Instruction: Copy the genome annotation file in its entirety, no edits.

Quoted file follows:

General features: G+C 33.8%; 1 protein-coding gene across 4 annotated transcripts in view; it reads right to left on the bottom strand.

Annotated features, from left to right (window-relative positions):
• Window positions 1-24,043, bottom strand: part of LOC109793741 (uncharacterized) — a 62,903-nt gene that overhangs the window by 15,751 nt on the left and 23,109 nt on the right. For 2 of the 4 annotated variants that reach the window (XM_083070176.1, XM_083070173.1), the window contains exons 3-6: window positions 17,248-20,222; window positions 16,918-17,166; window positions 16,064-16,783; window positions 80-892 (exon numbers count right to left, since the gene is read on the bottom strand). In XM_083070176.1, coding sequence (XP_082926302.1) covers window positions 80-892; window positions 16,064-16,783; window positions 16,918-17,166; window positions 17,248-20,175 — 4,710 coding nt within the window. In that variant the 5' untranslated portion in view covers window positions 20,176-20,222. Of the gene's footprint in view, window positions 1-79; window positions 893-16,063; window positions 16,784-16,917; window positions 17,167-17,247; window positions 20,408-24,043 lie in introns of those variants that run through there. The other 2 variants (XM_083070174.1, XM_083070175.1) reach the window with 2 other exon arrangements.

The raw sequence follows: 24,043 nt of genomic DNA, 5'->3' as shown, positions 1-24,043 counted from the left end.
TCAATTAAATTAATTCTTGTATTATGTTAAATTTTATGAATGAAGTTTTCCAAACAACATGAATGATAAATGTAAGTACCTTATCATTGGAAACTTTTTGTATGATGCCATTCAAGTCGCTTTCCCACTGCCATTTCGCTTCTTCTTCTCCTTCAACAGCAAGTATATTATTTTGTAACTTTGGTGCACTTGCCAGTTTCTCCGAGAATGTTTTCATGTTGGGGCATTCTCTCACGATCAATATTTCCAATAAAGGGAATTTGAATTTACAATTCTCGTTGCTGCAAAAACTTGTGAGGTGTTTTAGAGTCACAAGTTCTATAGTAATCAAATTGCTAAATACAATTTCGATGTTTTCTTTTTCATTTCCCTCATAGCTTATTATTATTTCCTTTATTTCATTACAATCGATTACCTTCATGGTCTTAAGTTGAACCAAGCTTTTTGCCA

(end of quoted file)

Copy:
General features: G+C 33.8%; 1 protein-coding gene across 4 annotated transcripts in view; it reads right to left on the bottom strand.

Annotated features, from left to right (window-relative positions):
• Window positions 1-24,043, bottom strand: part of LOC109793741 (uncharacterized) — a 62,903-nt gene that overhangs the window by 15,751 nt on the left and 23,109 nt on the right. For 2 of the 4 annotated variants that reach the window (XM_083070176.1, XM_083070173.1), the window contains exons 3-6: window positions 17,248-20,222; window positions 16,918-17,166; window positions 16,064-16,783; window positions 80-892 (exon numbers count right to left, since the gene is read on the bottom strand). In XM_083070176.1, coding sequence (XP_082926302.1) covers window positions 80-892; window positions 16,064-16,783; window positions 16,918-17,166; window positions 17,248-20,175 — 4,710 coding nt within the window. In that variant the 5' untranslated portion in view covers window positions 20,176-20,222. Of the gene's footprint in view, window positions 1-79; window positions 893-16,063; window positions 16,784-16,917; window positions 17,167-17,247; window positions 20,408-24,043 lie in introns of those variants that run through there. The other 2 variants (XM_083070174.1, XM_083070175.1) reach the window with 2 other exon arrangements.

The raw sequence follows: 24,043 nt of genomic DNA, 5'->3' as shown, positions 1-24,043 counted from the left end.
TCAATTAAATTAATTCTTGTATTATGTTAAATTTTATGAATGAAGTTTTCCAAACAACATGAATGATAAATGTAAGTACCTTATCATTGGAAACTTTTTGTATGATGCCATTCAAGTCGCTTTCCCACTGCCATTTCGCTTCTTCTTCTCCTTCAACAGCAAGTATATTATTTTGTAACTTTGGTGCACTTGCCAGTTTCTCCGAGAATGTTTTCATGTTGGGGCATTCTCTCACGATCAATATTTCCAATAAAGGGAATTTGAATTTACAATTCTCGTTGCTGCAAAAACTTGTGAGGTGTTTTAGAGTCACAAGTTCTATAGTAATCAAATTGCTAAATACAATTTCGATGTTTTCTTTTTCATTTCCCTCATAGCTTATTATTATTTCCTTTATTTCATTACAATCGATTACCTTCATGGTCTTAAGTTGAACCAAGCTTTTTGCCA